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National Volunteer Week Feature: Central Alberta Refugee Effort Volunteer Profile

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National Volunteer Week is a time to recognize, celebrate and thank Canada’s 13.3 million volunteers! Here at home, there are so many fantastic volunteers who help to build our communities by giving generously of their time & talents. This week, Todayville in partnership with Volunteer Central  is profiling several incredible volunteer initiatives.

Today we’re taking a closer look at the Central Alberta Refugee Effort (C.A.R.E.) and one of it’s volunteers.

Bigazi Nsanzabera  has been a volunteer with C.A.R.E. for almost 2 years. In that time, he has volunteered with the Public Awareness program at various events.

C.A.R.E. says volunteers like Bigazi are such a treasure not only for the organization, but also for the community. The organization says Bigazi is full of compassion and knowledge and that his willingness to share this knowledge with students and community members is amazing to watch. He is able to connect with the students not only in English but also in French, and of course his teaching skills come into play to deliver the message. Which is no surprise, as his professional background is in teaching.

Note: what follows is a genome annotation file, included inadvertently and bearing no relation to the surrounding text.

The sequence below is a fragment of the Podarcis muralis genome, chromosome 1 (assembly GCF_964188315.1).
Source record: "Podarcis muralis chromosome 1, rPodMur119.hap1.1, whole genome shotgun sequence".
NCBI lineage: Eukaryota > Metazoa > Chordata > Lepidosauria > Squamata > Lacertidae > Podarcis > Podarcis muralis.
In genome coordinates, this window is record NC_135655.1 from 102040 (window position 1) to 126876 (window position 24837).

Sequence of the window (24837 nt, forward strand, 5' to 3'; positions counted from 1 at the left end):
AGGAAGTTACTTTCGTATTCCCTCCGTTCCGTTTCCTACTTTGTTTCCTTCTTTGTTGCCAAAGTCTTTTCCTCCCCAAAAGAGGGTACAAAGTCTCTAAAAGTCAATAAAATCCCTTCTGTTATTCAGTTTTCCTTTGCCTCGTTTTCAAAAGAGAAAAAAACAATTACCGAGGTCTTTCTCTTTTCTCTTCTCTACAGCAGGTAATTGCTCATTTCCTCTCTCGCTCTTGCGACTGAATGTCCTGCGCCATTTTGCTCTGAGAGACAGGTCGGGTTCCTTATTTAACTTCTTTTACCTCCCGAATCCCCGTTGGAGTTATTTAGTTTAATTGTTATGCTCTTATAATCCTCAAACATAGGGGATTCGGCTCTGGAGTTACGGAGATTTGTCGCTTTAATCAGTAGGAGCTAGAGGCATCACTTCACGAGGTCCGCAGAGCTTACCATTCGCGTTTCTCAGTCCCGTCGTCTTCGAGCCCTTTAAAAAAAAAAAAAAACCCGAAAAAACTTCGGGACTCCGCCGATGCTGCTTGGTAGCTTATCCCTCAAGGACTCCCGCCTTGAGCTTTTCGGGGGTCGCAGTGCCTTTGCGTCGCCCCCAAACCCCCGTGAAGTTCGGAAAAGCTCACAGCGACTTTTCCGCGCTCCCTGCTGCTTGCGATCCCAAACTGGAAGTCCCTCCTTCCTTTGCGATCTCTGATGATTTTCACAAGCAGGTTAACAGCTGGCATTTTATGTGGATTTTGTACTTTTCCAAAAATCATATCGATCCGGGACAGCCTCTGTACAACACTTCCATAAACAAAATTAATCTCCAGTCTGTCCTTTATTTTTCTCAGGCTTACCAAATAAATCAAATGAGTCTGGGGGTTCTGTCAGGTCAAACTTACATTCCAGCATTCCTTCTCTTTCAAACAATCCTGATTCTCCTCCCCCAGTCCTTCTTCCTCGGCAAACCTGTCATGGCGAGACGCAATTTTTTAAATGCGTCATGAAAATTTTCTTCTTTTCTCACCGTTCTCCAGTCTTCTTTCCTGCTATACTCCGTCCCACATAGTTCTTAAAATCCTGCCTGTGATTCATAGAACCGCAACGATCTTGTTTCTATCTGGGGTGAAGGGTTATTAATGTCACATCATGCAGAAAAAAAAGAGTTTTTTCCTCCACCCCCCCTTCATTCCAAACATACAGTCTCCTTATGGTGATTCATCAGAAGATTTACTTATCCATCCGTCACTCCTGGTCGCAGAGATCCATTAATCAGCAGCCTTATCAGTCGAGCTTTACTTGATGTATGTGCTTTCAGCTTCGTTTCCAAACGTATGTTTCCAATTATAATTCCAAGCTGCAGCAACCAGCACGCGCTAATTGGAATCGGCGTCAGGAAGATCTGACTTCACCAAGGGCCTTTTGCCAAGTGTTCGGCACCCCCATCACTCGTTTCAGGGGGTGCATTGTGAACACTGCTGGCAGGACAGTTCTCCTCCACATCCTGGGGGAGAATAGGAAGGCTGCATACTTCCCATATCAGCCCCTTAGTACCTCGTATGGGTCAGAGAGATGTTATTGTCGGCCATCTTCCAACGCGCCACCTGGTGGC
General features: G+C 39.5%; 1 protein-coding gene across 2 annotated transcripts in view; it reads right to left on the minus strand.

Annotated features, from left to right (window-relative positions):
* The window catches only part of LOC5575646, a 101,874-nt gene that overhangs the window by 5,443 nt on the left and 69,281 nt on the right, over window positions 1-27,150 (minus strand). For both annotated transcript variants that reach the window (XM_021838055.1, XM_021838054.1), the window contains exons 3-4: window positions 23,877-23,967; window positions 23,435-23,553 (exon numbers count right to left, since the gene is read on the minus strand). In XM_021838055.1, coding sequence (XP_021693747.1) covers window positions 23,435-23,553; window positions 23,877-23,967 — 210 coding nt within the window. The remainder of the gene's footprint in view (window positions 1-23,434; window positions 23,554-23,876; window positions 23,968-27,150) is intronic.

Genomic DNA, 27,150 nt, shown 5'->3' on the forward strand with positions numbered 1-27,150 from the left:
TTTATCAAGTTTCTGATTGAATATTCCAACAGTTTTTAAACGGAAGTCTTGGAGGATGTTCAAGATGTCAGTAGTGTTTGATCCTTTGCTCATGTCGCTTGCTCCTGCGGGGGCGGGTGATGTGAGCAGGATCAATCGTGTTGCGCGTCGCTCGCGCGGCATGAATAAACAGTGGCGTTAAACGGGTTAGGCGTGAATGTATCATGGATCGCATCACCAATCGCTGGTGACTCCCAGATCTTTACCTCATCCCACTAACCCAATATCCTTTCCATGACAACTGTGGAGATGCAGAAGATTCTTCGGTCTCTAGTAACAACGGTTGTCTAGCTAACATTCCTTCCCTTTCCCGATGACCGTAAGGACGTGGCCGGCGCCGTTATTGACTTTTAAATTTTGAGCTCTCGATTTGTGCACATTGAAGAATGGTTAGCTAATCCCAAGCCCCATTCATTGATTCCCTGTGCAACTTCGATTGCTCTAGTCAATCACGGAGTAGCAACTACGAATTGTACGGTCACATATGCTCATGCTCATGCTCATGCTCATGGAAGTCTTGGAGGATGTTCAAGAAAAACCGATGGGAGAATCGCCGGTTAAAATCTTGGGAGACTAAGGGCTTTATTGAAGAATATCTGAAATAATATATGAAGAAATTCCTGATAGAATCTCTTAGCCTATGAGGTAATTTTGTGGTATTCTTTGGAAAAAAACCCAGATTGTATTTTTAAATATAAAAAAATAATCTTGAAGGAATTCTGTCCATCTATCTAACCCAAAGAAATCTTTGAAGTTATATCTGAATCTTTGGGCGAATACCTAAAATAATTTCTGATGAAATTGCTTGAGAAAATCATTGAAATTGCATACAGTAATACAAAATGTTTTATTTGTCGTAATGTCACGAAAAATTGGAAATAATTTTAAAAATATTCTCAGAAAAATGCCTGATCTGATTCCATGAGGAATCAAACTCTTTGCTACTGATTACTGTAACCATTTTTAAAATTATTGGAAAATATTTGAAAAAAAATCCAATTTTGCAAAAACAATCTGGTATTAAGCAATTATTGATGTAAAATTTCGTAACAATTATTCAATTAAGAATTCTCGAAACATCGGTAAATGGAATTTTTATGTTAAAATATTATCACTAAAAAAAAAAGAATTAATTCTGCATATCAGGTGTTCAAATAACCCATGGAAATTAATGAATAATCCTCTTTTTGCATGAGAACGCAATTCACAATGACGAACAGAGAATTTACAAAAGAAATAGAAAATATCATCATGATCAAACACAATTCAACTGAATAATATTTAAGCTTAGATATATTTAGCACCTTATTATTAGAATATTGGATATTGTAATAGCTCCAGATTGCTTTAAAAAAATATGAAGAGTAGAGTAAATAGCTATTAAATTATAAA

As Bigazi explains in his own words: “Nothing pleases me more than sharing my story to the students. Many kids here don’t know Africa and its troubled history. So it is my pleasure to  share my story with the students and teachers, I remember in one school, a child stood up after my presentation and gave me a ” thank you” note. Thanks to CARE for allowing me to be part of this”

When asked, how this volunteer work helps newcomers in the community, he replies “I always tell students that we are ALL One. We all have the same red blood in our veins and as Canada is a country of immigrants, we should strive to love one another and live in peace”

Bigazi is always willing and ready to help, he sees this as an opportunity to give back to the community. The schools, the community and especially C.A.R.E. appreciates his work and dedication to volunteering.

Interested in volunteering with C.A.R.E.? Click here for all the information you’ll need to share your unique talents, passion, knowledge and time to ensure the successful integration of newcomer immigrants and refugees.

 

About C.A.R.E.

C.A.R.E. was formed in 1979 by a group of concerned citizens who wanted to assist with the settlement of Indochinese refugees fleeing the aftermath of the Vietnam War. A year later, C.A.R.E. became a registered non-profit society. In 1982 it received status as a charitable organization. Since our founding, our mission has been to assist in the settlement and integration of immigrants and refugees in the community.